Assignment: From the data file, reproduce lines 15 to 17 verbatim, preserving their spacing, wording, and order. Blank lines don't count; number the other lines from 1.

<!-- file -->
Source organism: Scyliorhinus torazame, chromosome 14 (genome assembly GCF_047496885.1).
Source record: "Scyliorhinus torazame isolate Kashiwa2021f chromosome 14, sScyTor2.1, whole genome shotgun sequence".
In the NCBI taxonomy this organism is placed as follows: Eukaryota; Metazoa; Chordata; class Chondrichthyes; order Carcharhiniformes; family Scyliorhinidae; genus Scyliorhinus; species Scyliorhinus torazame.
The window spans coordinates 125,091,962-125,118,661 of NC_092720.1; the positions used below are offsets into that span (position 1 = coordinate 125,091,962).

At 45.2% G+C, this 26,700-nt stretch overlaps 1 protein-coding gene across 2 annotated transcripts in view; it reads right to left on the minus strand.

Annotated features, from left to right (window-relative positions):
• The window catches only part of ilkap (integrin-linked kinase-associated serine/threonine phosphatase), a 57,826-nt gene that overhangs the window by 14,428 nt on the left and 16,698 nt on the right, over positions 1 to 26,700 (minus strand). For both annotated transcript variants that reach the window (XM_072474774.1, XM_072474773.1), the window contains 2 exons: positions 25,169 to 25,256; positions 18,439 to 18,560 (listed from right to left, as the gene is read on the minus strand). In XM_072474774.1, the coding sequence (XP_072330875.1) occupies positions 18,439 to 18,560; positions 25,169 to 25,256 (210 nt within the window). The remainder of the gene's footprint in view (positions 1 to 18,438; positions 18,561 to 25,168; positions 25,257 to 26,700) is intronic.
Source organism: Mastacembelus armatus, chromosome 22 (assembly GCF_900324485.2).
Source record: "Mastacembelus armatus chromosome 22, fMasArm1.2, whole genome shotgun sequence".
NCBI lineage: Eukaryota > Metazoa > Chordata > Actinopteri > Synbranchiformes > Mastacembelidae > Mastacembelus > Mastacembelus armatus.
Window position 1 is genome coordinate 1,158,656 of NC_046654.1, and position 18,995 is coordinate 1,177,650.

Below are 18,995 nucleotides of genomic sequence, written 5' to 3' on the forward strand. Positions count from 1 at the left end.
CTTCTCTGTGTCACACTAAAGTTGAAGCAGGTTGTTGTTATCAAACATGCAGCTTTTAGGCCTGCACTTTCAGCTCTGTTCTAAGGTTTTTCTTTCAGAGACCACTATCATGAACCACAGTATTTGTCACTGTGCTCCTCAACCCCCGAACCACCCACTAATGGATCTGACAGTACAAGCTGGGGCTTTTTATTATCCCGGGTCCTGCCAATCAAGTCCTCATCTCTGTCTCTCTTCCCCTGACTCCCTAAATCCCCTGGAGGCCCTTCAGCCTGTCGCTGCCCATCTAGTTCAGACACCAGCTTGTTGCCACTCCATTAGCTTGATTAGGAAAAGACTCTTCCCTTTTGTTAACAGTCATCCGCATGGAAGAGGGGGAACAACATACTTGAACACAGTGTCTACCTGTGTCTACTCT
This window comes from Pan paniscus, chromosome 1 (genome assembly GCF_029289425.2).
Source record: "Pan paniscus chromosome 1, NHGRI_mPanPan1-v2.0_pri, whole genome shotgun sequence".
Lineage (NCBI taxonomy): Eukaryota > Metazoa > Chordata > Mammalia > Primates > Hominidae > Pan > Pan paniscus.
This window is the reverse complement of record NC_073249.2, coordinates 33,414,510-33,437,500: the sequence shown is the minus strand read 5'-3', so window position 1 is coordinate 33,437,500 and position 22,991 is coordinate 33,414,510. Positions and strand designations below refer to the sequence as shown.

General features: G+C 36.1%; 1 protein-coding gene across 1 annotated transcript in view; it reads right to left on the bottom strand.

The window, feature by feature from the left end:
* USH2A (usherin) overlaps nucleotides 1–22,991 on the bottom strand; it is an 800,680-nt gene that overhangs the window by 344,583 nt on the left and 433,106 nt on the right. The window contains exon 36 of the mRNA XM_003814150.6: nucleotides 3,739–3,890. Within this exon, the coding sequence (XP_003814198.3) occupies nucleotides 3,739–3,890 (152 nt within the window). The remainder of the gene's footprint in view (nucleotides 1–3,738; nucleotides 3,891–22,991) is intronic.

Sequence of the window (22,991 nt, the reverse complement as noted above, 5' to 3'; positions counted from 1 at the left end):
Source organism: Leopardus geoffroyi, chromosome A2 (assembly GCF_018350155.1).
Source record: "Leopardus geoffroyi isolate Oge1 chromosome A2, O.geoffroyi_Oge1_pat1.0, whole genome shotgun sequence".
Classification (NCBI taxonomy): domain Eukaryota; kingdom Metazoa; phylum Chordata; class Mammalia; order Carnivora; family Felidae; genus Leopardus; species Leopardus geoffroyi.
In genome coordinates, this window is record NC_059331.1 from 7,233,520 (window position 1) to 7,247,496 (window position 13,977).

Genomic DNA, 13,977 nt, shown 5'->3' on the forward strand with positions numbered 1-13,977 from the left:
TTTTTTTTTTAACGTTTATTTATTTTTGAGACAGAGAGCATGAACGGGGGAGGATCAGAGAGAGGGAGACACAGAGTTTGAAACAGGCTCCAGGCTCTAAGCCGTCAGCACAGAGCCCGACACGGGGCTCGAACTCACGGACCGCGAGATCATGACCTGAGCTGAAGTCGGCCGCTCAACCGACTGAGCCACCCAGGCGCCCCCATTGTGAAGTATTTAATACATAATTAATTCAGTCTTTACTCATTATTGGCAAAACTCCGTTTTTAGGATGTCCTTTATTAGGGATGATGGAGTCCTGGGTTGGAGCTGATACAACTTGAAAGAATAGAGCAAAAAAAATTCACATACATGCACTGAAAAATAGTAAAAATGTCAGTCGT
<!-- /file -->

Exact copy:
Source record: "Pan paniscus chromosome 1, NHGRI_mPanPan1-v2.0_pri, whole genome shotgun sequence".
Lineage (NCBI taxonomy): Eukaryota > Metazoa > Chordata > Mammalia > Primates > Hominidae > Pan > Pan paniscus.
This window is the reverse complement of record NC_073249.2, coordinates 33,414,510-33,437,500: the sequence shown is the minus strand read 5'-3', so window position 1 is coordinate 33,437,500 and position 22,991 is coordinate 33,414,510. Positions and strand designations below refer to the sequence as shown.